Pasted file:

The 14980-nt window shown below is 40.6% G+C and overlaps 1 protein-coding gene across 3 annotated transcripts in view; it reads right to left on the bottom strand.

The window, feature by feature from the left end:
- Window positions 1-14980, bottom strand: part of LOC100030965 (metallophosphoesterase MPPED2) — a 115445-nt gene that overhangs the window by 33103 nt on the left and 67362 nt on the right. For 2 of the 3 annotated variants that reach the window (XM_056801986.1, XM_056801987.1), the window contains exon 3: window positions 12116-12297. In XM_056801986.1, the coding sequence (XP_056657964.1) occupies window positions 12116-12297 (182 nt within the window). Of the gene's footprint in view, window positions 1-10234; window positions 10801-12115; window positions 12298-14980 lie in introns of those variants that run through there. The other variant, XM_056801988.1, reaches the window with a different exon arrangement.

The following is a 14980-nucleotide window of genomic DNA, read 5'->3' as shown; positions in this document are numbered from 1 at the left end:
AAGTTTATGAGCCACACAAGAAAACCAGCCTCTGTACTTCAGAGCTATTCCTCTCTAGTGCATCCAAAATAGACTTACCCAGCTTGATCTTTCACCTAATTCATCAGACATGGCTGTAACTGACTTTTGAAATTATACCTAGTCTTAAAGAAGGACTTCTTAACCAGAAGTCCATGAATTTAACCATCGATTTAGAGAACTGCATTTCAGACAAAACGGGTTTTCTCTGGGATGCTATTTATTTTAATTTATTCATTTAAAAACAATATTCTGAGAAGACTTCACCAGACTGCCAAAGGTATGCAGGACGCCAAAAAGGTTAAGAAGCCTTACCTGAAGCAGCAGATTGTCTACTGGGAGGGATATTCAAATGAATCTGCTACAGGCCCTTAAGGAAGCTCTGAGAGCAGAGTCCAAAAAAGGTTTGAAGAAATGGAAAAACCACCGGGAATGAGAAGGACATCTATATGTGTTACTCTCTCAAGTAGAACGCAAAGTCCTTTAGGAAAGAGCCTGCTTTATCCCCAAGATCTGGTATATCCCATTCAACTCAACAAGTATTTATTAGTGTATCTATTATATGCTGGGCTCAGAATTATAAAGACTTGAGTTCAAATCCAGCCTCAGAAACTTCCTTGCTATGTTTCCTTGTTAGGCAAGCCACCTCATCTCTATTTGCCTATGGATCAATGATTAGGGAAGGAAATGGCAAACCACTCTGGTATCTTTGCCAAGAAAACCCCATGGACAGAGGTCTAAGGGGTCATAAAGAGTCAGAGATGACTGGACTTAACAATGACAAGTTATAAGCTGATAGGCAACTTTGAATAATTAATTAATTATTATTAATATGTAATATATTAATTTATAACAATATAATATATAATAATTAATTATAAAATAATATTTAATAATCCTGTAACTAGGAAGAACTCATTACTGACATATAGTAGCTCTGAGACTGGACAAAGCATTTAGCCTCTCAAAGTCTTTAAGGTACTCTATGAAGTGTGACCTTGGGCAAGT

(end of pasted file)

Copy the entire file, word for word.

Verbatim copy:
The 14980-nt window shown below is 40.6% G+C and overlaps 1 protein-coding gene across 3 annotated transcripts in view; it reads right to left on the bottom strand.

The window, feature by feature from the left end:
- Window positions 1-14980, bottom strand: part of LOC100030965 (metallophosphoesterase MPPED2) — a 115445-nt gene that overhangs the window by 33103 nt on the left and 67362 nt on the right. For 2 of the 3 annotated variants that reach the window (XM_056801986.1, XM_056801987.1), the window contains exon 3: window positions 12116-12297. In XM_056801986.1, the coding sequence (XP_056657964.1) occupies window positions 12116-12297 (182 nt within the window). Of the gene's footprint in view, window positions 1-10234; window positions 10801-12115; window positions 12298-14980 lie in introns of those variants that run through there. The other variant, XM_056801988.1, reaches the window with a different exon arrangement.

The following is a 14980-nucleotide window of genomic DNA, read 5'->3' as shown; positions in this document are numbered from 1 at the left end:
AAGTTTATGAGCCACACAAGAAAACCAGCCTCTGTACTTCAGAGCTATTCCTCTCTAGTGCATCCAAAATAGACTTACCCAGCTTGATCTTTCACCTAATTCATCAGACATGGCTGTAACTGACTTTTGAAATTATACCTAGTCTTAAAGAAGGACTTCTTAACCAGAAGTCCATGAATTTAACCATCGATTTAGAGAACTGCATTTCAGACAAAACGGGTTTTCTCTGGGATGCTATTTATTTTAATTTATTCATTTAAAAACAATATTCTGAGAAGACTTCACCAGACTGCCAAAGGTATGCAGGACGCCAAAAAGGTTAAGAAGCCTTACCTGAAGCAGCAGATTGTCTACTGGGAGGGATATTCAAATGAATCTGCTACAGGCCCTTAAGGAAGCTCTGAGAGCAGAGTCCAAAAAAGGTTTGAAGAAATGGAAAAACCACCGGGAATGAGAAGGACATCTATATGTGTTACTCTCTCAAGTAGAACGCAAAGTCCTTTAGGAAAGAGCCTGCTTTATCCCCAAGATCTGGTATATCCCATTCAACTCAACAAGTATTTATTAGTGTATCTATTATATGCTGGGCTCAGAATTATAAAGACTTGAGTTCAAATCCAGCCTCAGAAACTTCCTTGCTATGTTTCCTTGTTAGGCAAGCCACCTCATCTCTATTTGCCTATGGATCAATGATTAGGGAAGGAAATGGCAAACCACTCTGGTATCTTTGCCAAGAAAACCCCATGGACAGAGGTCTAAGGGGTCATAAAGAGTCAGAGATGACTGGACTTAACAATGACAAGTTATAAGCTGATAGGCAACTTTGAATAATTAATTAATTATTATTAATATGTAATATATTAATTTATAACAATATAATATATAATAATTAATTATAAAATAATATTTAATAATCCTGTAACTAGGAAGAACTCATTACTGACATATAGTAGCTCTGAGACTGGACAAAGCATTTAGCCTCTCAAAGTCTTTAAGGTACTCTATGAAGTGTGACCTTGGGCAAGT